The treatment challenges and limitation in high-voltage pediatric electrical burn at rural area: A case report

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The treatment challenges and limitation in high-voltage pediatric electrical burn at rural area: A case report


JournalInternational Journal of Surgery Case Reports
Article typeJournal research article – Case report / series
Publication date – Apr – 2021
Authors – Adi Basukia , Agustini Songb Nabila, Viera Yovitad Kevin , Leonard Suryadinatac Asian, Edward Sagala
Keywordscase report, Electrical burn, pediatric, Rural area
Open access – Yes
SpecialityEmergency surgery, Plastic surgery, Trauma surgery
World region South-eastern Asia
Country: Indonesia
Language – English
Submitted to the One Surgery Index on April 14, 2021 at 2:21 am
Abstract:

Introduction
Although rare, electrical injury in pediatrics is potentially life threatening and has significant and long-term impact in life. It is challenging to manage such cases in rural areas.

Presentation of case
A fully conscious 13-year-old boy was admitted to the emergency room after being electrocuted by high-voltage power cable, with superficial partial thickness burn over right arm, trunk, and left leg (26 % of total body surface area). Tachycardia and non-specific ST depression was found on ECG examination and was diagnosed with high-voltage electrical injury. Treatments were based on ANZBA algorithm with several modifications, i.e., administering lower concentration of oxygen with nasal cannula instead of non-rebreathing mask as well as Ketorolac and Antrain® for analgesic instead of morphine.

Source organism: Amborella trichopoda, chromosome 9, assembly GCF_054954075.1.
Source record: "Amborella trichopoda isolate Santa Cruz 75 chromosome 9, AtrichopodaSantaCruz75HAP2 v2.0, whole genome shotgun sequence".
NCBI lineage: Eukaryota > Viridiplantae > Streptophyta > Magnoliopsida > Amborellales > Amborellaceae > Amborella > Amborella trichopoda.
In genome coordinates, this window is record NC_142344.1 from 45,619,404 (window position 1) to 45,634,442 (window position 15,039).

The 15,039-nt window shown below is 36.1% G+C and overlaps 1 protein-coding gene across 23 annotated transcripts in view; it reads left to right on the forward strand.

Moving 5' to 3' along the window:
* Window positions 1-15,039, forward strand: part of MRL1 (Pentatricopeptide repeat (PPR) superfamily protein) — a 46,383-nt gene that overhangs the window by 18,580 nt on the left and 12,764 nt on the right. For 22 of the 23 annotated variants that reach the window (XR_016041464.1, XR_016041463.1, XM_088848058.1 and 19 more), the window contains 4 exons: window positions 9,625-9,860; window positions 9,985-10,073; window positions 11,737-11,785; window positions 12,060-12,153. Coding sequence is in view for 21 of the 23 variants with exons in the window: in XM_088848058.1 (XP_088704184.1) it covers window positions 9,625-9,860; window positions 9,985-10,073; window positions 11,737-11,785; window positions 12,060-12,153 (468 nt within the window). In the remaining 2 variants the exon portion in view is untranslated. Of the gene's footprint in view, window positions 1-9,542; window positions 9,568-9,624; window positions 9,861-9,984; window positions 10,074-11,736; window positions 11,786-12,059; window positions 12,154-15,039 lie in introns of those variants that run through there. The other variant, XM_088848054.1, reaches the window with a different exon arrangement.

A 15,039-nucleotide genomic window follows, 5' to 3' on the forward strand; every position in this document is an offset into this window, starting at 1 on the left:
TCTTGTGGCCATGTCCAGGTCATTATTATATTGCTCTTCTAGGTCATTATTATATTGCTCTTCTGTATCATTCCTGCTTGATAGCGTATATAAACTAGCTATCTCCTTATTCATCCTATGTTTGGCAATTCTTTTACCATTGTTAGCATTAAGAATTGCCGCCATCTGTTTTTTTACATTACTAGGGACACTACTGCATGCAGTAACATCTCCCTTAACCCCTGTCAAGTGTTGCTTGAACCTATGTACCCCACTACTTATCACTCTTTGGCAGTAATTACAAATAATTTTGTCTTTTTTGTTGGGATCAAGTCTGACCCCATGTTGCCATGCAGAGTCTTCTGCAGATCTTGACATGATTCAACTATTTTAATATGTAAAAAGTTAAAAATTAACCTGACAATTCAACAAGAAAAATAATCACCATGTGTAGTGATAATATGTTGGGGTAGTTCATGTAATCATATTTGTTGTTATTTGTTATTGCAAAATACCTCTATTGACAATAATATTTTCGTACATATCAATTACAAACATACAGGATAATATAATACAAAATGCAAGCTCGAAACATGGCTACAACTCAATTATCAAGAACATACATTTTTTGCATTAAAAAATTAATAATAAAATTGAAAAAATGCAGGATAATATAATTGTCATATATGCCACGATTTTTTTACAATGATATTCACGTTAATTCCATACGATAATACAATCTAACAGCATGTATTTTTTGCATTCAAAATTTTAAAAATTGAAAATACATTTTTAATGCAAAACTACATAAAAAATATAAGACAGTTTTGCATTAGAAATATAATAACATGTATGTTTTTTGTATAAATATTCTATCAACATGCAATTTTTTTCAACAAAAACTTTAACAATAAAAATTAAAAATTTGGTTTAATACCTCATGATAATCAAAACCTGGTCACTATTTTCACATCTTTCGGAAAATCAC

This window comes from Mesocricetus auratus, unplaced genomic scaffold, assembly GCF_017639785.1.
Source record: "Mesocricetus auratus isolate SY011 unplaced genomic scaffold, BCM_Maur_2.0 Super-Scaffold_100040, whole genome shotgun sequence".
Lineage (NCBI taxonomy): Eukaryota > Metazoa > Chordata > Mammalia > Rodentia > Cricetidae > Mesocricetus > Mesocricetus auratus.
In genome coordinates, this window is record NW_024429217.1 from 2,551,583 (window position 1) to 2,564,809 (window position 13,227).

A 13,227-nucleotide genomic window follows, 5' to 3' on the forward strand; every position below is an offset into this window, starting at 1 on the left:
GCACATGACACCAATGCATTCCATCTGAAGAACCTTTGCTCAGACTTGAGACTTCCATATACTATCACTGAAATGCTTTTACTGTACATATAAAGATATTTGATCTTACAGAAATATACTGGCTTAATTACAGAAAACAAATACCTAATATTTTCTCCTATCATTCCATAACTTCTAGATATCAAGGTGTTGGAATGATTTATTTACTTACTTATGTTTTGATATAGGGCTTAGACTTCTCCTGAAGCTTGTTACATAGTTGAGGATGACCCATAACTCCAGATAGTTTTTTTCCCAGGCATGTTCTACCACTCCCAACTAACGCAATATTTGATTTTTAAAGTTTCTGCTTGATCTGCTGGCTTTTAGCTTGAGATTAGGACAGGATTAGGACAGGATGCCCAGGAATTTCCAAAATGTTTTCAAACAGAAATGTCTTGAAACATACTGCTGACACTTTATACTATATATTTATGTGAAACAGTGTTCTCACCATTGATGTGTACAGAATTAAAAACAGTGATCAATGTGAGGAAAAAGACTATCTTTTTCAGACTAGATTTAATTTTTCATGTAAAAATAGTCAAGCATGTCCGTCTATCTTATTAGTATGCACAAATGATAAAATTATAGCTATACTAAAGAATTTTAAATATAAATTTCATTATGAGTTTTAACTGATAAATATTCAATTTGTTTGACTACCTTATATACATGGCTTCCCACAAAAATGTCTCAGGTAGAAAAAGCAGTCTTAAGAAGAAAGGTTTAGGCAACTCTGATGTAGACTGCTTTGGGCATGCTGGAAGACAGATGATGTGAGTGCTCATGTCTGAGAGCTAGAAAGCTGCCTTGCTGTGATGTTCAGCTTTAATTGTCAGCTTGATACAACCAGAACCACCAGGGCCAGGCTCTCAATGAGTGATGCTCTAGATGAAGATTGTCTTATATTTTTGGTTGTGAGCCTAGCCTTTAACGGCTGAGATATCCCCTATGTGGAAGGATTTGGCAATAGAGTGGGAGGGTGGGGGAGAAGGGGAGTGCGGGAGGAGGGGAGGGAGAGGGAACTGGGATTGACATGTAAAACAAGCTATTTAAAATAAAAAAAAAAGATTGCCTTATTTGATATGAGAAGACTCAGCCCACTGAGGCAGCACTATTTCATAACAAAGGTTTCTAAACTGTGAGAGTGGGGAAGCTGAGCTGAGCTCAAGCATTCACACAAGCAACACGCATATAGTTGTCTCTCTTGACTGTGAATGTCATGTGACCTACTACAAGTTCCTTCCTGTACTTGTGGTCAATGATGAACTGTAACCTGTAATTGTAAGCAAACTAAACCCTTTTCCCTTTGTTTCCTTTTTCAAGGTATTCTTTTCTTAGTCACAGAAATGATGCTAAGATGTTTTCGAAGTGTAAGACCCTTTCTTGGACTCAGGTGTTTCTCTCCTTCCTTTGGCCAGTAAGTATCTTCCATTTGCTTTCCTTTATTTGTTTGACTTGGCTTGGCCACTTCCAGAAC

Discussion
Different choices of treatments were given due to limited resources. Despite possible cardiac and renal complication, further tests could not be done. Fortunately, after strict monitoring, no signs of abnormality were found. We used silver sulfadiazine, Sofratulle® and dry sterile gauze as a dressing of choice following immediate surgical debridement. The patient was observed daily through 7 days of hospitalization and followed-up for 1 year, achieving normal physiologic function of the affected area but unsatisfactory esthetic result.

Conclusion
Lack of infrastructure, drugs, and trained personnel are some of the challenges that still exist in most rural areas. Thus, implementation of available standardized guidelines such as ANZBA, and giving similar training to personnel as well as providing feasible equipment followed by strict monitoring for the patient are needed to achieve maximum results.

OSI Number – 21011

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